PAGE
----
Mongolia is the most sparsely populated country on the planet, but if you arrive in Ulaanbaatar, the nation’s capital, in July, you wouldn’t know it. Every summer, Mongolians flock to the capital to celebrate the anniversary of their independence and enjoy the summer festival of Naadam. In 1921 the Mongolian and Russian armies drove out their Chinese occupiers in a display of Mongolian strength and bravery, so to mark the occasion, competitors test their own virtues in a series of “manly games”.
In reality, men, women and children alike are invited to take part in the games, which last for three days in July. Competitors test their metal in three disciplines, horseracing, archery and wrestling. But the games are as much a celebration of Mongolian pride and culture as they are a competition. The throng in attendance are treated to traditional singing and dancing and a visual feast of vibrant traditional garments but make no mistake, the main event is the wrestling.
Mongolian wrestling, or Bökh, is a spectacle to behold. The men don high boots (gotol), tight, colourful briefs (shuudag) and a shoulder piece (zodog), which flows down their arms as two long sleeves. The bare-chested men slap against each other’s bodies, using any move they can to send their opponent to the floor. The objective is to avoid making contact with the ground with any part of your body except your hands and feet. The sport has been around for centuries, with winners historically taking home new horses. In the modern version, the winner is crowned “Lion of the Nation” and can go home with a new motorbike or television.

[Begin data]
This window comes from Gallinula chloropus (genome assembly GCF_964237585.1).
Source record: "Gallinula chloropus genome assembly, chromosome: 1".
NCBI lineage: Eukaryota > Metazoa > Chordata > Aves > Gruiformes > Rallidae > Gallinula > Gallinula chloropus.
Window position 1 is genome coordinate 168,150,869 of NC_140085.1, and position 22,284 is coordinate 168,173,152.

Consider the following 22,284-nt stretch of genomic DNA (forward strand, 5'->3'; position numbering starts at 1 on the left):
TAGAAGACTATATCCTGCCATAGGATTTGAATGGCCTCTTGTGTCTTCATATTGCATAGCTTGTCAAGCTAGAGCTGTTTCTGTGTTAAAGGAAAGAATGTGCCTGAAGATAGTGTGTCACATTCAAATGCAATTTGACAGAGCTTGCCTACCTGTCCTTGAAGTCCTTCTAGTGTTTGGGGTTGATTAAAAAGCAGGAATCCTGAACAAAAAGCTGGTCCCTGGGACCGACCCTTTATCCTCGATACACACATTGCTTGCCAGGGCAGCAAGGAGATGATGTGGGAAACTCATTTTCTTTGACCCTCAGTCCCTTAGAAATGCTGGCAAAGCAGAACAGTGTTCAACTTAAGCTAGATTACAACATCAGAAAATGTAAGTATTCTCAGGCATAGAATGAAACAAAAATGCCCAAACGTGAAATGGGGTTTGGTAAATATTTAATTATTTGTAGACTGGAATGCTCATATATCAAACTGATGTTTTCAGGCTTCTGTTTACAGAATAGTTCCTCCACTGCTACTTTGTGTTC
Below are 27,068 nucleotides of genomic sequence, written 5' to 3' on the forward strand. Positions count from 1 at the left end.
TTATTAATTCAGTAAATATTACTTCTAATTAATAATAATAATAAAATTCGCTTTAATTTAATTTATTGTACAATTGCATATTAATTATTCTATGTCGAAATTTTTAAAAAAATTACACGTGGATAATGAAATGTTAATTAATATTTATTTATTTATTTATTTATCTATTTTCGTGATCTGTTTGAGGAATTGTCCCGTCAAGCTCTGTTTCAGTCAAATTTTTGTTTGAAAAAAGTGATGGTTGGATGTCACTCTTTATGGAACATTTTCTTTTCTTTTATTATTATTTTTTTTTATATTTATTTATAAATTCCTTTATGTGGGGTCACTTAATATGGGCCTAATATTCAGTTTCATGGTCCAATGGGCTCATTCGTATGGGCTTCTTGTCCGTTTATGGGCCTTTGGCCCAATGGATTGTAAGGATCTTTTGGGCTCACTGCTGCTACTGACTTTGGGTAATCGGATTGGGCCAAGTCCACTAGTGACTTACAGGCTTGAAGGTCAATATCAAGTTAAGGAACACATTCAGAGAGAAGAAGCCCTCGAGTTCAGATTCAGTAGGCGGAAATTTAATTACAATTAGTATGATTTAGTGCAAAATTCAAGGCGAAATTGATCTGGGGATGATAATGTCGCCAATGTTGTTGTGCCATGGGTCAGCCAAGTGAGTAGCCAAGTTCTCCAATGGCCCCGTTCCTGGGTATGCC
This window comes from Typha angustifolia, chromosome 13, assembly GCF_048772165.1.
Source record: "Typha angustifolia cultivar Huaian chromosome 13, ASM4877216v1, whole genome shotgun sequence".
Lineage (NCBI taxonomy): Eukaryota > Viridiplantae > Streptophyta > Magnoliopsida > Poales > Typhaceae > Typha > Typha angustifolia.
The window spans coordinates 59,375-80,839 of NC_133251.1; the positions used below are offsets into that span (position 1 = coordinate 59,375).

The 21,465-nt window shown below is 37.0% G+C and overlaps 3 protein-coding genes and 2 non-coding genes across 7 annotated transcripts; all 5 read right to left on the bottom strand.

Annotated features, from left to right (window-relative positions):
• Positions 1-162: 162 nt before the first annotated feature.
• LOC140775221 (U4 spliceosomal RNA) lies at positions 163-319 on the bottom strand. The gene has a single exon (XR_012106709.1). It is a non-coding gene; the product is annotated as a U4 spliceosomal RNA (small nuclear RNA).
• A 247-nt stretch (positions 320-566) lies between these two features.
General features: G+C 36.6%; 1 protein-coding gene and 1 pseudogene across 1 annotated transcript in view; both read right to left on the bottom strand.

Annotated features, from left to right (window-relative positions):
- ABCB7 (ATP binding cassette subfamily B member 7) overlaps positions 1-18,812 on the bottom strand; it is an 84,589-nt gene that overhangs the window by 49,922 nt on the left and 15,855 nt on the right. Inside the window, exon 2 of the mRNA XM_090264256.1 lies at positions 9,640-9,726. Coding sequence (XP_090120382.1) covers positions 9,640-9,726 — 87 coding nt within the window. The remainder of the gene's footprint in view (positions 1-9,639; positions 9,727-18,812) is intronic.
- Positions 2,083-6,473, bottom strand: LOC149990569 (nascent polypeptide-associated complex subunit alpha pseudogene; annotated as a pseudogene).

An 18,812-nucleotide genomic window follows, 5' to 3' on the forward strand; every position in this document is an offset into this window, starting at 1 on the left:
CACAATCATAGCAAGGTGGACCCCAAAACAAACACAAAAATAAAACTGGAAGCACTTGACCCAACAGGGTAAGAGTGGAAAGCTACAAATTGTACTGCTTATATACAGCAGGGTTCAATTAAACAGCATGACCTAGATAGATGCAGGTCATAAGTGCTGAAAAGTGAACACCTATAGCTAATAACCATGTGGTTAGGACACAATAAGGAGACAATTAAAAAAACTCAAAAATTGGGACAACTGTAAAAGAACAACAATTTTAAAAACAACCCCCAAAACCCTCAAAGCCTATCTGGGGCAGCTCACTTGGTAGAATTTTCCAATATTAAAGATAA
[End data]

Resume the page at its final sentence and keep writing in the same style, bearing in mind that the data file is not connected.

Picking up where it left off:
This is not a village fete with some light sports. Competitors clatter against each other in a show of determination and pride. There are no weight or age categories, so not every match is a hard-fought battle. As a gesture of respect, the losers have to walk under the victor’s outstretched arms.
Women are no longer permitted to compete in the Bökh contest. But, the story has it that a Mongolian warrior princess named Khutulun, would only marry a man who could defeat her at Bökh. Those who wished to fight her and lost would have to give her a horse as a token of their defeat. The legend orates that she curated a collection of 10,000 horses for her superhuman efforts. Mongolian strength does not gender discriminate.
Naadam is more than just a Mongolian Olympic Games for the toughest and most skilful, it is also an integral part of the Mongolian social scene. Most of Mongolia’s three million inhabitants live nomadic lives, but once a year, at Naadam, families and friends get together and eat, drink and share stories. They dine out on fried mutton or beef pastry and drink fermented horse milk, a national delicacy.
As the festival gains international notoriety, more and more foreign visitors to Mongolia want to take part. For the best chance of competing yourself, head to one of the smaller, rural villages. The games in Ulaanbaatar are likely to be oversubscribed as it is. A word of warning: don’t take the decision lightly. Mongolians are fiercely proud of their Bökh, they won’t go easy on a foreign novice.